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A Manuscript From The Blue

The Squadron is celebrating its diamond jubilee. We look at some obscure, amusing and historic tales it scripted in these 60 years.

A Manuscript From The Blue
A Manuscript From The Blue
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On a cold December evening in 1977, as the Tupolev-124 aircraft banked its wings towards Jorhat, Squadron Leader C.K. D'Lima heard a crackle over the radio abruptly telling him to land in Jorhat instead of proceeding to Tezpur, his original destination. Sitting at the back of an aircraft lacking in creature comforts was Prime Minister Morarji Desai. His presence on the plane was strong reason for D'Lima to be worried. The sun was already dipping as D'Lima prepared to land at the rudimentary Jorhat airstrip, which was not prepared for a night-landing.


The TU-124 that crashed in '77. It was a narrow escape for new PM Morarji Desai

What followed in the next few minutes was an incident that found no mention in official records, but became the stuff of legend. As the aircraft approached for landing, a sudden 'down draft' pushed it down. Its nose wheel ploughed into the treetops, sending the carrier into a death roll. A few minutes later, as rescuers ran towards the wreckage on the ground, a few survivors emerged. Among them was the prime minister. Five of the aircrew, including D'Lima, perished. At the cost of their own lives, the aircrew had succeeded in saving the VVIP passenger, and averting what could have been one of the worst disasters in Indian aviation. For the men in white flying suits of the Air Headquarters Communication Squadron, to which D'Lima belonged, saving a PM who led a Janata government that had recently ridden to power on an anti-Emergency sentiment was an epochal event.


Air Chief Fali H. Major (far right) as a wing commander in the mid-'80s with PM Rajiv Gandhi

The year 2007 is a significant milestone for the squadron. Born in the same year India gained Independence, it is now 60 years old, and has notched up thousands of flying hours as the official carrier of presidents, PMs, cabinet ministers and service chiefs since January 1947. In many ways, the squadron's history, studded with glorious moments, is India's history.

In May 1950, a Devon aircraft from the squadron took off from Kochi on a delicate mission. On board was the ailing Union home minister Sardar Patel and with him, Chithira Thirunal Balarama Varma, the Maharaja of Travancore, who was being persuaded to sign the instrument of accession. Infected by the patriotic fervour of the times, the squadron went out of its way to help the Sardar carry out his mission of persuading princes and kings to swear allegiance to the nascent republic. The squadron pressurised the cabin of a Dakota—considered a technological feat at the time—to ensure that the ailing Sardar could be ferried all over India with ease. A heart specialist was always on board as the squadron criss-crossed the country with the Iron Man. In 1949, Flight Lieutenant K.G. Bhim Rao saved Patel's life by successfully crash-landing a Devon aircraft. The Constituent Assembly gave him an 'appreciation-on-record'—an unprecedented honour, never to be repeated.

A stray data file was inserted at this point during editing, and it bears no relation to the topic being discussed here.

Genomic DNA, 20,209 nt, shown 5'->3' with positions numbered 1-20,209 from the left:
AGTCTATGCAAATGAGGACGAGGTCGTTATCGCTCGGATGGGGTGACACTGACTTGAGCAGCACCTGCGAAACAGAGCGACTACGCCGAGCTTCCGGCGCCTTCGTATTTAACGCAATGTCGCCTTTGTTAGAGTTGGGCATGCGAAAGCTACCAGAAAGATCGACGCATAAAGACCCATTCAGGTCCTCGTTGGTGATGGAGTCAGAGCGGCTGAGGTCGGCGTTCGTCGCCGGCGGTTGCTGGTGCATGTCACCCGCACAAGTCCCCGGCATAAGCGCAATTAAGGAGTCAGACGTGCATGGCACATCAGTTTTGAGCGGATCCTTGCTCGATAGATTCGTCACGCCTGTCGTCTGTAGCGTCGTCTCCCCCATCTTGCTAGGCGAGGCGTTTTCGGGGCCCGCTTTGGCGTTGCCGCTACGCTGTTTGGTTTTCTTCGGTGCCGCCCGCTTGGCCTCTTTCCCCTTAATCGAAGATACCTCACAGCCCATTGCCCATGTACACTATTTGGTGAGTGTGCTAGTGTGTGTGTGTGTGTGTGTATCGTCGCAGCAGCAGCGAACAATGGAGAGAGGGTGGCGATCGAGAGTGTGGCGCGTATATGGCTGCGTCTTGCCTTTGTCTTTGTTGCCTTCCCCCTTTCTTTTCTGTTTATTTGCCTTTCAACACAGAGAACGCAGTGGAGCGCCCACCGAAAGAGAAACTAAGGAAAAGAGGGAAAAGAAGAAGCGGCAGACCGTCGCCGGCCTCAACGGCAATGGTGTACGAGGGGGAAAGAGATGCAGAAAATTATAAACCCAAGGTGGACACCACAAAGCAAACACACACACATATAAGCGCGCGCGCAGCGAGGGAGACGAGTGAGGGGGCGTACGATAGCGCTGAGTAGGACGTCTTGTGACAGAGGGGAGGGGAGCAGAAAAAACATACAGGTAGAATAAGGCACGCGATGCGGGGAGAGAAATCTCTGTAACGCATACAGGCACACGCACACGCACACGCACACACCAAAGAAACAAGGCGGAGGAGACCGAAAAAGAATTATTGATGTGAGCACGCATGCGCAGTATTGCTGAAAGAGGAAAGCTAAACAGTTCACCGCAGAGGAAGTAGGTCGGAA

Dizzy heights: Jawaharlal Nehru taken to Chushul, the world's highest airfield, in '52. Second from left is Subroto Mukherjee, independent India's first air chief.

On March 14, 1947, Jawaharlal Nehru, as the "Vice-President of the Interim Government of India", took his first flight with the squadron to survey the riot-hit areas of Punjab. It was a flight, the squadron's history says, that moved Panditji to tears. Later, his daughter Indira Gandhi also flew frequently with the squadron. That includes a memorable flight with all lights switched off when her aircraft took off in the middle of the night in December 1971, as the war with Pakistan erupted on both fronts. With Pakistani aircraft strafing Indian airfields, pilots of the squadron thought it prudent to ferry her back in a pitch-dark cabin.


Indira Gandhi on a recce of flood-hit UP in '66

Besides ferrying Indian premiers, the squadron has played a vital role in mid-air diplomacy, carrying foreign dignitaries such as British PM John Major and Chinese premier Zhou En Lai. It also made a secret trip to Tezpur to ferry the young Dalai Lama, who had just arrived there after a successful escape bid from Chinese-occupied Tibet, to Delhi Nelson Mandela has been a passenger, so have Boris Yeltsin and Aung San Suu Kyi.

The squadron's brush with leaders and vips has generated a special fund of humorous anecdotes. Air Vice Marshal S.S. Malhotra, who had one of the longest stints on the squadron and served as its commander, has vivid memories of ferrying the Shah of Iran twice. "On each occasion, he had a different begum," he recalls. Once, as Malhotra prepared to take off from a small airfield in UP with home minister Govind Ballabh Pant, "the minister rushed into cockpit asking us to stop saying that his 'key man' was yet to arrive". The crew was left wondering who his chabi-wallah was. It finally turned out to be Pant's personal secretary. More recently, a catering assistant on board was overheard inviting President A.P.J Abdul Kalam to attend his wedding. Kalam couldn't make it, but sent flowers and a message delivered by the local district magistrate. The fund of stories will grow and grow as the squadron continues its work, quietly leaving its indelible imprint on a nation's history.

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